Oklahoma!, the 1943 debut of composing/writing duo Rodgers and Hammerstein, is an example of both corn-fed, star-spangled Americana and the golden age of Broadway musicals. It’s the kind of beloved classic that, like apple pie itself, most don’t bother fiddling with. But the latest production, which opened on Broadway in April after a sold-out run at Brooklyn’s St. Ann’s Warehouse, removes Oklahoma!’s candy coating to reveal a story stunningly relevant to America today. It’s apple pie, gone woke.
This Oklahoma!, directed by Daniel Fish, manages to reimagine the musical without a single change to the script. Its modern edge is achieved through the staging and, primarily, the sets created by award-winning designer Laura Jellinek. The play unfolds in what feels like a post-modern rodeo—the audience seated stadium-style in a stark plywood box, eerily unadorned save for yards of mylar fringe overhead, an abstracted mural of farmland, and racks of rifles along the walls. In conceptualizing the set, Jellinek researched chili cook-offs, barn socials, gun shows, and other small-town American gathering places. The result is worlds away from the pastoral idyll of traditional Oklahoma! stagings, yet feels true to the plot.
“I’d never actually seen it,” Jellinek admits. “It’s not like I had to challenge many preconceived notions of what it should be. We’re not trying to do a different show—we’re just trying to do Oklahoma! in a way that feels meaningful to us.”
For Jellinek, that usually means paring a set down to its most essential elements: “I’m a set designer who sort of hates scenery. It needs to enhance the story… otherwise, just get rid of it.” Which, in many ways, is what makes this production so impactful—stripping away the fluff to get at Oklahoma!’s darker, disquieting core. The house lights remain on for most of the show, leaving no place to hide. There are weapons in sight from every vantage point. The stage is virtually empty except for plywood tables along the perimeter, dotted with blood-red Crock-Pots filled with chili (which the audience is invited to partake of during intermission).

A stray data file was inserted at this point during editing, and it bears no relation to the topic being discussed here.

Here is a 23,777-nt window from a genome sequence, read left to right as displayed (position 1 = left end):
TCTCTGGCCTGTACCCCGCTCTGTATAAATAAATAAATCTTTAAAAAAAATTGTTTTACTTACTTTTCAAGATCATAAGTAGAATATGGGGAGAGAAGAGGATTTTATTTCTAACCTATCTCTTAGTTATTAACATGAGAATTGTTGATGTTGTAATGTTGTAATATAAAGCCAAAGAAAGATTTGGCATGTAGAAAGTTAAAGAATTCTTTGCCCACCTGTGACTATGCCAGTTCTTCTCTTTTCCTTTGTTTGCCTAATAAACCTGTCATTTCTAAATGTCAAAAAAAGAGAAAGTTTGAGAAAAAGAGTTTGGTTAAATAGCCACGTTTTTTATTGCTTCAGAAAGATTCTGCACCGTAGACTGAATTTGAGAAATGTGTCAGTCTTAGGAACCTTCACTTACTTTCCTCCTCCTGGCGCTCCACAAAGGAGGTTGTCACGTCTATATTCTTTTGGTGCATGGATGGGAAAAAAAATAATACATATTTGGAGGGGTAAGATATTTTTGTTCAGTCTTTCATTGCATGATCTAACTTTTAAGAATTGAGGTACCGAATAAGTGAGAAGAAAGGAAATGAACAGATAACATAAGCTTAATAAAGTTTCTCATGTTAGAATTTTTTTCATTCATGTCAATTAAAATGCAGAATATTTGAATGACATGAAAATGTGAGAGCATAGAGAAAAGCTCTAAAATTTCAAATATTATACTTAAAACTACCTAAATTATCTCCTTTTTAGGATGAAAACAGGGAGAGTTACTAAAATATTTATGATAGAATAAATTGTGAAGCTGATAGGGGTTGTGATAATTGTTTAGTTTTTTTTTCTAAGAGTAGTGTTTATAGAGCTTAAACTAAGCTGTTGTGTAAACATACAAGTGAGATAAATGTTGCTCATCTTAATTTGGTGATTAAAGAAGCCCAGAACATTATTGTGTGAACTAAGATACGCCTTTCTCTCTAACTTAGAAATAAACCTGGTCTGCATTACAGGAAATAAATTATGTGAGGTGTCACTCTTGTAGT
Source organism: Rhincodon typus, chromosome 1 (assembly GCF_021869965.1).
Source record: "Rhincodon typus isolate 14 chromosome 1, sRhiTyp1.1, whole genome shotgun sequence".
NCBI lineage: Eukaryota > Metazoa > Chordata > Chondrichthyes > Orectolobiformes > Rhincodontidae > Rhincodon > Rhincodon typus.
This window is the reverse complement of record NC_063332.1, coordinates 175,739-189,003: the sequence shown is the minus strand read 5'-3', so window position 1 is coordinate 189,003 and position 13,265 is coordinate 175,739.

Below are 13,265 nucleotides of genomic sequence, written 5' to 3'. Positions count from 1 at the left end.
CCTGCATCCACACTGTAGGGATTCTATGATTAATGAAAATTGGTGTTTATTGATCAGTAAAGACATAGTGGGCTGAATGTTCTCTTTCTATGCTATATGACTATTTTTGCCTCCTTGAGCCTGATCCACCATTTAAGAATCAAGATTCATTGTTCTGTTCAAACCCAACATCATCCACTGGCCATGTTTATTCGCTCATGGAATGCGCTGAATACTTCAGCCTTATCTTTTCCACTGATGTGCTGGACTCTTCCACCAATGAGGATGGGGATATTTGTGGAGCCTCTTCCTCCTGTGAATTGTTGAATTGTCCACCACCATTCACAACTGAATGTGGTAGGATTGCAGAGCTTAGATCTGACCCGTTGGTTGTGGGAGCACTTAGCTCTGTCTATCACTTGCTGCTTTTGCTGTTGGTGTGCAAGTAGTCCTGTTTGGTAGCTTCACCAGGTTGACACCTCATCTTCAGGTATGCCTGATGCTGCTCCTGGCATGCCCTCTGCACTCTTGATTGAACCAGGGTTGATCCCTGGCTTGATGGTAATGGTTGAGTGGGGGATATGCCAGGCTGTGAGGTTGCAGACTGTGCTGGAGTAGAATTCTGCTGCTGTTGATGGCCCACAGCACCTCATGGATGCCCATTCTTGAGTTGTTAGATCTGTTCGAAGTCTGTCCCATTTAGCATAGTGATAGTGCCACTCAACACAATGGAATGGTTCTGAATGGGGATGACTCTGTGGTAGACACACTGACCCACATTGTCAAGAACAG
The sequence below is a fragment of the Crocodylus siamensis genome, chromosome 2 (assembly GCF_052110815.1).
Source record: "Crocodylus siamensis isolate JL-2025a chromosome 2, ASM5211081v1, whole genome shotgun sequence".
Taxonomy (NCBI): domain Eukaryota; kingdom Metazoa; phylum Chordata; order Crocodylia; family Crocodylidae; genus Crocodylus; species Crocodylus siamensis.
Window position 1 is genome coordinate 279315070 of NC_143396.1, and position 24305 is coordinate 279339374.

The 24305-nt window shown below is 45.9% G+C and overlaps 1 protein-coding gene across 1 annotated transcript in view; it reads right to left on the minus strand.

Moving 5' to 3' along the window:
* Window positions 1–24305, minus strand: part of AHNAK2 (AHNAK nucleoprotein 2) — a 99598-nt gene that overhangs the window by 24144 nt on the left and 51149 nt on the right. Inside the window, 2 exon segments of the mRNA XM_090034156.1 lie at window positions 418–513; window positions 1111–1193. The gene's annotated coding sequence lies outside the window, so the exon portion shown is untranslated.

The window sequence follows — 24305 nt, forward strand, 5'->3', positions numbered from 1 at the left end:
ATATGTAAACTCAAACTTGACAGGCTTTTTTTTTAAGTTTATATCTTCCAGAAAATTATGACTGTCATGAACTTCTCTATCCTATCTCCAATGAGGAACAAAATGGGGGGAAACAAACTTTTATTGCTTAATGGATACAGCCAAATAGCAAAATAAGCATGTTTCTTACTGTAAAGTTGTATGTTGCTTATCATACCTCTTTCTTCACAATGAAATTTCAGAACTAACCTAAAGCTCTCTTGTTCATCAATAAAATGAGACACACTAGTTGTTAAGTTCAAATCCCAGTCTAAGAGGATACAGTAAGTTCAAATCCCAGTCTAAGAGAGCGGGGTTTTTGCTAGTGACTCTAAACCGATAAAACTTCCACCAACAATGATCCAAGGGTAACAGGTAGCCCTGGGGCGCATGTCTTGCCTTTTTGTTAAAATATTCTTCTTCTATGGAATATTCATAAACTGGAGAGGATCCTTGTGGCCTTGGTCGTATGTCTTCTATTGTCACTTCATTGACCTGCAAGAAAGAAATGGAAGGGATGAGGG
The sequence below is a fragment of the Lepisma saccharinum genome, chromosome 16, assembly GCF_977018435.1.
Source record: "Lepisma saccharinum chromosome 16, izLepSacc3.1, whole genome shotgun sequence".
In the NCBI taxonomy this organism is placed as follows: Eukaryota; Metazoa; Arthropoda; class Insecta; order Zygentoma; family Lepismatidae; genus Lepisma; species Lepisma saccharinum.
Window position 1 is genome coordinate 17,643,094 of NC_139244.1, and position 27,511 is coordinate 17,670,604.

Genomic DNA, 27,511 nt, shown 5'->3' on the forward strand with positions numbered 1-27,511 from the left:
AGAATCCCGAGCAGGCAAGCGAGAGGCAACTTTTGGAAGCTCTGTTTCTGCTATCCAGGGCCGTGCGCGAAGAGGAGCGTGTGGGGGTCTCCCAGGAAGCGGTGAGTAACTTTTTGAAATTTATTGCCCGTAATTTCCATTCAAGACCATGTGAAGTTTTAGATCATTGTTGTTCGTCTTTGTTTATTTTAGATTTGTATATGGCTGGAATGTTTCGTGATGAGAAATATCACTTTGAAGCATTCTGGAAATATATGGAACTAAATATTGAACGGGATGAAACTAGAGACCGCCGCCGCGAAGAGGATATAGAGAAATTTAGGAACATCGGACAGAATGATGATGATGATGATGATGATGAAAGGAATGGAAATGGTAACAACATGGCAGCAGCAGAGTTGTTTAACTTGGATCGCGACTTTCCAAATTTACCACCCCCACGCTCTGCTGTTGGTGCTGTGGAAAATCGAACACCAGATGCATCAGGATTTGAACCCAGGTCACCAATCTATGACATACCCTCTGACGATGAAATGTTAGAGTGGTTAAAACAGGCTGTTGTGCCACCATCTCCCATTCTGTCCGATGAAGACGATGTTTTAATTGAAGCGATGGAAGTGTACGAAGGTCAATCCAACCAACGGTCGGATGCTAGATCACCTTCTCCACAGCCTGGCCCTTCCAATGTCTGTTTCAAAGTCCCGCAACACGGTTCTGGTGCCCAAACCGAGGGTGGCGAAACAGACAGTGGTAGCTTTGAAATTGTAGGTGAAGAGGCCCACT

Jellinek traces her exacting eye to her undergraduate study of mathematics. “When you do proofs in math, the point is to get rid of anything extraneous. You want it to be as short and clear as possible. I feel like there’s a rigor to how I approach design that’s connected to that in a way that, hopefully, lands on something beautiful.” It’s a method she’s applied to sleek, evocative effect in everything from old-world operas to contemporary plays. Oklahoma!, however, was her first time working on a great American musical.
Next, she’s jumping from frontiersmen on the plains to conservative college kids in Wyoming for Heroes of the Fourth Turning, opening at Playwrights Horizons this fall. “Right now, I’m in the research phase, and I’ve done a deep dive—probably too deep—into the Facebook page of this tiny Catholic college in Wyoming. It’s all very foreign to me and so interesting. It’s just so crazy that that’s part of my job.”